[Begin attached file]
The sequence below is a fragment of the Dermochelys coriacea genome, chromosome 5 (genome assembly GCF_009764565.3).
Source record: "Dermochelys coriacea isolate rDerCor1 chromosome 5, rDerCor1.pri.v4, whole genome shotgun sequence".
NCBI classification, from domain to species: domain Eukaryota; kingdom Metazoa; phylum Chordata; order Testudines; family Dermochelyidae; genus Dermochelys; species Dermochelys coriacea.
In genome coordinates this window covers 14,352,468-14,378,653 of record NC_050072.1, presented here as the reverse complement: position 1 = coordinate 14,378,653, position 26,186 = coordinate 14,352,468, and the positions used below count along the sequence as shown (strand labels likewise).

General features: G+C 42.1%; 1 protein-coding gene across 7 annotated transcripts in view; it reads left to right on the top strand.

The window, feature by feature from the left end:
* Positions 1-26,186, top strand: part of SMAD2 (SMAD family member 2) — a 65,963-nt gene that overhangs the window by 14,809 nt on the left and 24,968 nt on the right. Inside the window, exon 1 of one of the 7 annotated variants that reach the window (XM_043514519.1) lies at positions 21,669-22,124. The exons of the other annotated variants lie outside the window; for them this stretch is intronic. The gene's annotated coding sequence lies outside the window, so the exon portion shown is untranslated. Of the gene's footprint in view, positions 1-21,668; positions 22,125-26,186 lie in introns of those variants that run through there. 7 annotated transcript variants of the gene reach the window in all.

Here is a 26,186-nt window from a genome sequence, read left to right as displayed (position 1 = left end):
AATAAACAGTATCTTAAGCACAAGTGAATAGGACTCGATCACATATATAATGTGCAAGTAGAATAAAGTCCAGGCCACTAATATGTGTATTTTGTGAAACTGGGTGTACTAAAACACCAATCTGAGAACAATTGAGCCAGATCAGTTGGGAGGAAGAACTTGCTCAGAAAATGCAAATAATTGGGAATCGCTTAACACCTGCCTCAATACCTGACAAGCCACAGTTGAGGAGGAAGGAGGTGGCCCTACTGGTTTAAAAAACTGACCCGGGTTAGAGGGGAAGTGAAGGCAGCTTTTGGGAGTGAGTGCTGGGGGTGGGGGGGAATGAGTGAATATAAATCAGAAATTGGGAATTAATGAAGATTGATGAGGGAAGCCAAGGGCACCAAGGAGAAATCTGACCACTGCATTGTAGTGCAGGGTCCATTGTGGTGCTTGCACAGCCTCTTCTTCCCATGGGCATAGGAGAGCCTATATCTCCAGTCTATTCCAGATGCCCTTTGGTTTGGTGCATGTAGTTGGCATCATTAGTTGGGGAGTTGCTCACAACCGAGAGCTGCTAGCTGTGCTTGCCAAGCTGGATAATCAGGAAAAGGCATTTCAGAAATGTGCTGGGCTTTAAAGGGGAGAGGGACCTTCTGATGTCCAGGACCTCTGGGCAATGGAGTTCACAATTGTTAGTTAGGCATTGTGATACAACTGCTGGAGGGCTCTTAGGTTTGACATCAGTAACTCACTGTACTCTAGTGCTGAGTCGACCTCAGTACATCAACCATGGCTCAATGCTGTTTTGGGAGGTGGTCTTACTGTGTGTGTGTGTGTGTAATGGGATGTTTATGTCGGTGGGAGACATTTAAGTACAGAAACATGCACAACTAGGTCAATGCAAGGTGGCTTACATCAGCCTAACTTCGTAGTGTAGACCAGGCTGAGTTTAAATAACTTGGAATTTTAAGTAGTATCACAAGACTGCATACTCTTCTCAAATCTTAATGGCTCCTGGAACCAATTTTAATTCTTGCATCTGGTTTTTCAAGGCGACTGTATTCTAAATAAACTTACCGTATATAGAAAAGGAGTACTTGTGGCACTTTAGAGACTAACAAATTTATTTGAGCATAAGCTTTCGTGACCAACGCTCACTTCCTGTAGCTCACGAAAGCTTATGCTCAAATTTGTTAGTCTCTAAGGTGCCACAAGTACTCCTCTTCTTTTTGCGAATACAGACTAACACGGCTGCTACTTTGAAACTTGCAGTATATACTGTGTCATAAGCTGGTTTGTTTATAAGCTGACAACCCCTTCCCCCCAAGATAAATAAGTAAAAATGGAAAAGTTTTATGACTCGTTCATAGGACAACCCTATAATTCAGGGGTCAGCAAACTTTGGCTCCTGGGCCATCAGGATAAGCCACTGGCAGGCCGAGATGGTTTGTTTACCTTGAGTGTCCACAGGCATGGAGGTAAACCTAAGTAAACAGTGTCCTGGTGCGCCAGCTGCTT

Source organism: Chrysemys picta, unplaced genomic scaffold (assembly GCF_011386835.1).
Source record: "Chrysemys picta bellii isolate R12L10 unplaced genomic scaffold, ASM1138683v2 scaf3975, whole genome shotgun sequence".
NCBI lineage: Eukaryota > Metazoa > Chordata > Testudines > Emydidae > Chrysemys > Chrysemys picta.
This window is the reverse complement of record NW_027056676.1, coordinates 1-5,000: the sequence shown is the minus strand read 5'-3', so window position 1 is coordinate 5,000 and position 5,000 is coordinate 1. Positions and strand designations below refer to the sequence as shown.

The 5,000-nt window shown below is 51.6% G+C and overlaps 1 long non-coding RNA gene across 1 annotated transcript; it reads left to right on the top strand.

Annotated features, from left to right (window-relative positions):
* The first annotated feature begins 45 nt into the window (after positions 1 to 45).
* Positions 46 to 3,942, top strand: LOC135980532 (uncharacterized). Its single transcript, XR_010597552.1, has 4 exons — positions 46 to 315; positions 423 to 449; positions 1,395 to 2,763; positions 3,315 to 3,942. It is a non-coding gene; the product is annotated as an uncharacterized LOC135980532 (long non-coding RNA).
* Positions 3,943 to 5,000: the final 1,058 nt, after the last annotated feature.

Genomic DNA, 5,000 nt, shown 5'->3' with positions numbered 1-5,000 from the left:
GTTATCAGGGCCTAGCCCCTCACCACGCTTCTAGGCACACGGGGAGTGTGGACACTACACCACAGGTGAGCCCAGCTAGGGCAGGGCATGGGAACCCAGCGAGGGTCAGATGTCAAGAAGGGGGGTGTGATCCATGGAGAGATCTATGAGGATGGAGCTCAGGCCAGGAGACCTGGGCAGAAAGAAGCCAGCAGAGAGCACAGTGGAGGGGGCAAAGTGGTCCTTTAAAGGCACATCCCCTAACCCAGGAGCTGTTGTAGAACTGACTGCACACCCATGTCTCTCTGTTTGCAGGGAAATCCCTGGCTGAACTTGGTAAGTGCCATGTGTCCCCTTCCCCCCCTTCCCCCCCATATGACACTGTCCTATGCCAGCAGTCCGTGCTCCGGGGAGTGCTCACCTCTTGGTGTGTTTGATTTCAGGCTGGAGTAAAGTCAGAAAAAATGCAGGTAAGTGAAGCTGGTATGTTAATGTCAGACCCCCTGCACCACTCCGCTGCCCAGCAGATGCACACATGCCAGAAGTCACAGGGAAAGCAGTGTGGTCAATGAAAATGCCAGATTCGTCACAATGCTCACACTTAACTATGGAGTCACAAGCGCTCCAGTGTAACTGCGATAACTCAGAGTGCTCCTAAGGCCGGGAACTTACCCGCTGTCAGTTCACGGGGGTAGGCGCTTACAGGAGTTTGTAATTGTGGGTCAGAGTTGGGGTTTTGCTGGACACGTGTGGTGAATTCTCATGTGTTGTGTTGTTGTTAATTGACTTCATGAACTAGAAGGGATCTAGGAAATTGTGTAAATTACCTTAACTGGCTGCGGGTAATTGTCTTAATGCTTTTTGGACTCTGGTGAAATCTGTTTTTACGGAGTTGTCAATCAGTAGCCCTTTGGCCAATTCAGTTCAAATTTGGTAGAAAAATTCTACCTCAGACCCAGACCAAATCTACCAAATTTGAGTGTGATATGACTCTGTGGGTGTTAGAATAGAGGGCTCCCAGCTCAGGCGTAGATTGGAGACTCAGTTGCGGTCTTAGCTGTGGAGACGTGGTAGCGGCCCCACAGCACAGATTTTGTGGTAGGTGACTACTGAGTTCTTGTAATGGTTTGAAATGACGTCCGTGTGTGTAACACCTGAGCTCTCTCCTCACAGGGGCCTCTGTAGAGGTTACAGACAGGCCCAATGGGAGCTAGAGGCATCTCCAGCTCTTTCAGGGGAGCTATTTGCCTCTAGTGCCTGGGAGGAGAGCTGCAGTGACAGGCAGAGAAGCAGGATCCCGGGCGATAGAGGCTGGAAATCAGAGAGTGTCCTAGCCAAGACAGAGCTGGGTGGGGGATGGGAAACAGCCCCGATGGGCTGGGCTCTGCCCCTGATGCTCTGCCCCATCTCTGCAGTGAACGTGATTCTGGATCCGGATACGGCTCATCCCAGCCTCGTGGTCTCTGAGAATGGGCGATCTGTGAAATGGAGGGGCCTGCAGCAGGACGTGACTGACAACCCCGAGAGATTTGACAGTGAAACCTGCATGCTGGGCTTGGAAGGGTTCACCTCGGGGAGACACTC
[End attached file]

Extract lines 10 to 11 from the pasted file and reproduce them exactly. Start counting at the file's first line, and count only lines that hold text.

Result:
Source organism: Chrysemys picta, unplaced genomic scaffold (assembly GCF_011386835.1).
Source record: "Chrysemys picta bellii isolate R12L10 unplaced genomic scaffold, ASM1138683v2 scaf3975, whole genome shotgun sequence".